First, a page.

MADISON — Immigration attorney Marisabel Cabrera wasn’t looking for more motivation to challenge Democratic state Rep. Josh Zepnick in next week’s legislative primaries, but she got it six months ago.
Cabrera had been eager for a rematch since she nearly beat Zepnick in the 2016 primary. After two women accused Zepnick of sexual misconduct in December and Zepnick refused party leaders’ demands to resign, she was further galvanized.
“He was given a second chance, and in two years not only has he failed to be the voice of the people but failed to live up to progressive values,” Cabrera said. “The accusations illustrate that.”
Zepnick apologized to the women and wasn’t charged with any crimes. He said his constituents have forgiven him.
“I wouldn’t be working this hard all summer long if I thought I was somehow banging my head against the wall and (campaigning) was a waste of time,” he said.
Their clash is one of 20 legislative primaries on the Tuesday, Aug. 14, ballot. The contests won’t change who controls the Legislature. Republicans will go into the general election with a majority in both houses no matter what. But the races will solidify matchups in those all-important November contests.
No Republicans registered to run in the 9th Assembly District, meaning the winner in the Zepnick-Cabrera primary will take the south Milwaukee seat.
Zepnick, a full-time lawmaker, has represented the district for nearly 16 years. Cabrera decided to challenge him in 2016 after he sponsored bills that would have made it harder to trigger local referendums on privatizing public water supplies and enabled the state to collect unpaid taxes from Milwaukee County residents. Neither measure passed, but Cabrera said the bills would have silenced the public and targeted people already struggling with taxes.
Zepnick beat her by 149 votes in the primary. He kept a low profile during this past two-year session until December, when two anonymous women told the Capital Times newspaper that Zepnick drunkenly kissed them against their will at political functions in 2015 and 2011.
Zepnick apologized, saying he was drinking heavily during that time in his life and didn’t remember the incidents. Democratic leaders stripped him of his committee assignments and called for him to resign but he refused, saying he was treated unfairly and the women shouldn’t have been allowed to make anonymous accusations.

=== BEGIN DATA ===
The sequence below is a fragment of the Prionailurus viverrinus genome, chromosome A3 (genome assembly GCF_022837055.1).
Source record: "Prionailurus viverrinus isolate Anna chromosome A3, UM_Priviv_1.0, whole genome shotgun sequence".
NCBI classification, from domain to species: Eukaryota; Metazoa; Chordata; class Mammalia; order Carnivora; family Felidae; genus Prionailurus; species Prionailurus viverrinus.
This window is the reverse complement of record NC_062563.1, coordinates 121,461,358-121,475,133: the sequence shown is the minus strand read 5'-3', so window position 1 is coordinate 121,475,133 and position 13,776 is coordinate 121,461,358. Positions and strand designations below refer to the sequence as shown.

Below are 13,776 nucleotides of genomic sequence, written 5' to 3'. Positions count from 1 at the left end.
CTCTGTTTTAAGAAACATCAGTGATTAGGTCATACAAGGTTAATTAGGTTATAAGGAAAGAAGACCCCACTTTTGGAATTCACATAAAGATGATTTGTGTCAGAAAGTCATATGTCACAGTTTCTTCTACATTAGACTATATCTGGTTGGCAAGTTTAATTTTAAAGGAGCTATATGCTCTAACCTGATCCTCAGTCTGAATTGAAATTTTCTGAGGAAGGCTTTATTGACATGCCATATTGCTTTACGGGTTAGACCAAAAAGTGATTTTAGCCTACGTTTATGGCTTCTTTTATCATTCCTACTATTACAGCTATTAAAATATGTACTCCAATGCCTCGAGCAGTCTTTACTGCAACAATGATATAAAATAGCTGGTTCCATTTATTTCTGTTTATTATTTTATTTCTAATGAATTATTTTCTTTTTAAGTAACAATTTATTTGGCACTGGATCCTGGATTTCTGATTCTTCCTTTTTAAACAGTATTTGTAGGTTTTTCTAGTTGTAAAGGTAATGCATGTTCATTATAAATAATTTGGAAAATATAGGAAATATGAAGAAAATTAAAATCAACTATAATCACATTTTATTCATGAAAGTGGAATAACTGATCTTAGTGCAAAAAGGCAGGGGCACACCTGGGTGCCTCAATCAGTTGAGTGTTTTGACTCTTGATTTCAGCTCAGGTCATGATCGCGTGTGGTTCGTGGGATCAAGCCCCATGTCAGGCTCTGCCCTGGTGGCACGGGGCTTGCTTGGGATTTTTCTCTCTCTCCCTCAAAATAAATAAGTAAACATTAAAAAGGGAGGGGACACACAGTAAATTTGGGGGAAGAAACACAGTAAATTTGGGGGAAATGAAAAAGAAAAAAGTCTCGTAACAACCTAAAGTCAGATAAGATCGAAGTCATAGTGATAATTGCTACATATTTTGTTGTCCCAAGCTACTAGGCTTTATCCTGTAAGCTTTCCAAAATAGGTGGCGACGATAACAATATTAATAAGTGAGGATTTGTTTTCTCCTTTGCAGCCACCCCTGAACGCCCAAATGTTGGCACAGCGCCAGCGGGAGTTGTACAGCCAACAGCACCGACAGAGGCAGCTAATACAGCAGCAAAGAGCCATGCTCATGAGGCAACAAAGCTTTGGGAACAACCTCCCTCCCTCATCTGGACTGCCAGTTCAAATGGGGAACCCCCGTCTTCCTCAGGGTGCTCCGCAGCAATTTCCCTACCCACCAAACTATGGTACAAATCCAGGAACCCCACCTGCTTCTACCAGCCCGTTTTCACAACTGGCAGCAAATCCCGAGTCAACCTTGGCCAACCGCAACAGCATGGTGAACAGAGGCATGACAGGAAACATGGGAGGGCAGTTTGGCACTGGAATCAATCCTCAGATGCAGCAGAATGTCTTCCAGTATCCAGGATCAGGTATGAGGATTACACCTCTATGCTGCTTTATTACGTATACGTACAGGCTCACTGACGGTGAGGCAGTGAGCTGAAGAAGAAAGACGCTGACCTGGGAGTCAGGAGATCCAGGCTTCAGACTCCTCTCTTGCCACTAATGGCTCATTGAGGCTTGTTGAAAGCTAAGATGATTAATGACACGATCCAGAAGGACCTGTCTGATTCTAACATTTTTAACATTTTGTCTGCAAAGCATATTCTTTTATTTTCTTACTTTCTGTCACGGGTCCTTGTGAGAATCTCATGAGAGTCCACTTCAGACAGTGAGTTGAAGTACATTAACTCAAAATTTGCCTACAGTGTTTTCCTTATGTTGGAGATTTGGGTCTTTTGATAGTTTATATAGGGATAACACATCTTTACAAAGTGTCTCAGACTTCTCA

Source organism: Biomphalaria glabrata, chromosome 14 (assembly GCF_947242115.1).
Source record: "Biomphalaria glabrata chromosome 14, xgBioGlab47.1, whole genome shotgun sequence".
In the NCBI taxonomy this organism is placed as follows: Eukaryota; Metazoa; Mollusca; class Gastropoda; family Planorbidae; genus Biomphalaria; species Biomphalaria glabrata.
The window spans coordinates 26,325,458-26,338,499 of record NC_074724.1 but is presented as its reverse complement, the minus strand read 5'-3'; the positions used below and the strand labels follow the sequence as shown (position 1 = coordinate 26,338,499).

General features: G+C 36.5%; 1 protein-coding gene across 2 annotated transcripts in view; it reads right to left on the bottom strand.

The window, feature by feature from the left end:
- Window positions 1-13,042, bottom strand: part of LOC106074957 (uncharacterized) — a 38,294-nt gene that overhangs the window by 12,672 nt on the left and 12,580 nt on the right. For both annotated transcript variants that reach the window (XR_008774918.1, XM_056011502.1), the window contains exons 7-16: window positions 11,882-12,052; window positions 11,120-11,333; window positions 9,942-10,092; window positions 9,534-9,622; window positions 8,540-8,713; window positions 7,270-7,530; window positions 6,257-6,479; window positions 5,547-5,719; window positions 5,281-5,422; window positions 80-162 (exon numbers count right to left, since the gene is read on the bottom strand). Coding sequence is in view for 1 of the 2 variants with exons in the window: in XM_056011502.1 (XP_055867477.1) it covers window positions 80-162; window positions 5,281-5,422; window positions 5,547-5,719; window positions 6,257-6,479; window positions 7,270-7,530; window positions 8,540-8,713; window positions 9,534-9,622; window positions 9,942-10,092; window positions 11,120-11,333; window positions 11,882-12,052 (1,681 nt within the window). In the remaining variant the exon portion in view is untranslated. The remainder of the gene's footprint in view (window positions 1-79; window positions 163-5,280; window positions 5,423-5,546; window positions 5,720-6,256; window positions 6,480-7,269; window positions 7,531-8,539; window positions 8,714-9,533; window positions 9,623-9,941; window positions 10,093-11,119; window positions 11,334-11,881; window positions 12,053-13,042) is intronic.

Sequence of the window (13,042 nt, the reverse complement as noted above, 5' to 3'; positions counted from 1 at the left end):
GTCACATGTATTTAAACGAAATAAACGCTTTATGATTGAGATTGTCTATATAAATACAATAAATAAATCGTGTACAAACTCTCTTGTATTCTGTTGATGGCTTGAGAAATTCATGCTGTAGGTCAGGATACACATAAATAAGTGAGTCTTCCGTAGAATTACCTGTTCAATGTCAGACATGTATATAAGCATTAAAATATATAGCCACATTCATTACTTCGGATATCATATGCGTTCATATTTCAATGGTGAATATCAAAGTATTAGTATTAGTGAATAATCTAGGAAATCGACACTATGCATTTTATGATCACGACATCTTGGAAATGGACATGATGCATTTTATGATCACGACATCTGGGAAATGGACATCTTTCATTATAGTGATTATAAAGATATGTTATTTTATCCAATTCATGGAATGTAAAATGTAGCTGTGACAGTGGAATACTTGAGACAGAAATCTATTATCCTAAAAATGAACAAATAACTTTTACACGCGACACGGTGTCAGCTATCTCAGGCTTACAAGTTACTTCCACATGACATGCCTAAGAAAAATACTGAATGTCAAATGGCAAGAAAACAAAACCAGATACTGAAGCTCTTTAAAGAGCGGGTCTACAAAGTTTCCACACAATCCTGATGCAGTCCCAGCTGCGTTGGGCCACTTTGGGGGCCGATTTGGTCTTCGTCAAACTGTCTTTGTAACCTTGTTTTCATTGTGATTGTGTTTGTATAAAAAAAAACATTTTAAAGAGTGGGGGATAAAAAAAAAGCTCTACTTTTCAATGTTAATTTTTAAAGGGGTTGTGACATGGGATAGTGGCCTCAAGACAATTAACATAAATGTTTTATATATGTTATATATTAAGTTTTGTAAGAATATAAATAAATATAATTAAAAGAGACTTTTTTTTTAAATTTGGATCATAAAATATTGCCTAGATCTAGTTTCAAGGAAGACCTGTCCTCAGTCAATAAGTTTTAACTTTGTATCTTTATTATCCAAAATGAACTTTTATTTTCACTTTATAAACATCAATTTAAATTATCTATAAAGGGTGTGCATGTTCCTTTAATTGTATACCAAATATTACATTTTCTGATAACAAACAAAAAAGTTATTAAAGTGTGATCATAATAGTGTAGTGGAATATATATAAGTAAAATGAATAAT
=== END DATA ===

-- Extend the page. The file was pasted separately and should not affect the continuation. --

“I still have conversations (while knocking on constituents’ doors) and people have been disproportionately positive and acknowledge sometimes people make mistakes,” he said.
Cabrera said the accusations are just another reason to run. She said she wants to fight for women’s rights and for immigrants. She promised to put pressure on Gov. Scott Walker to withdraw Wisconsin National Guard troops he sent to the southern border to support border agents as they break up immigrant families.
Campaign finance reports show Cabrera outraised Zepnick during the first six months of the year, with $15,647 to Zepnick’s $10,227. Both had most of that still on hand at the end of June.
Other notable primaries include:
• Mosinee Mayor Brent Jacobson challenges Rep. John Spiros of Marshfield in a Republican primary in central Wisconsin’s 86th Assembly District. Jacobson said he’s upset Spiros voted for $3 billion in incentives for a Foxconn Technology Group plant in Mount Pleasant and for a state budget that didn’t create new revenue streams for road repairs. Spiros has countered that Foxconn will have an enormous economic impact on Wisconsin and Assembly Republicans suggested raising the gas tax to help pay for roads but the Senate and Walker rejected the proposal.
The winner will advance to face Democrat Nancy Stencil in November.
• Outagamie County Supervisor Dan Grady and Outgamie County Democratic Party Chairwoman Lee Snodgrass are vying for the right to face Republican Senate President Roger Roth in the 19th Senate District in November.
• Rep. Andre Jacque of DePere faces Bill Nauta of Washington Island in a GOP primary in northeastern Wisconsin’s 1st Senate District. The seat came open in December after Gov. Scott Walker tapped incumbent Republican Frank Lasee to join his cabinet. Democrat Caleb Frostman defeated Jacque in a special election in June to fill the seat. Frostman must run again in November to keep the seat; Jacque wants a rematch.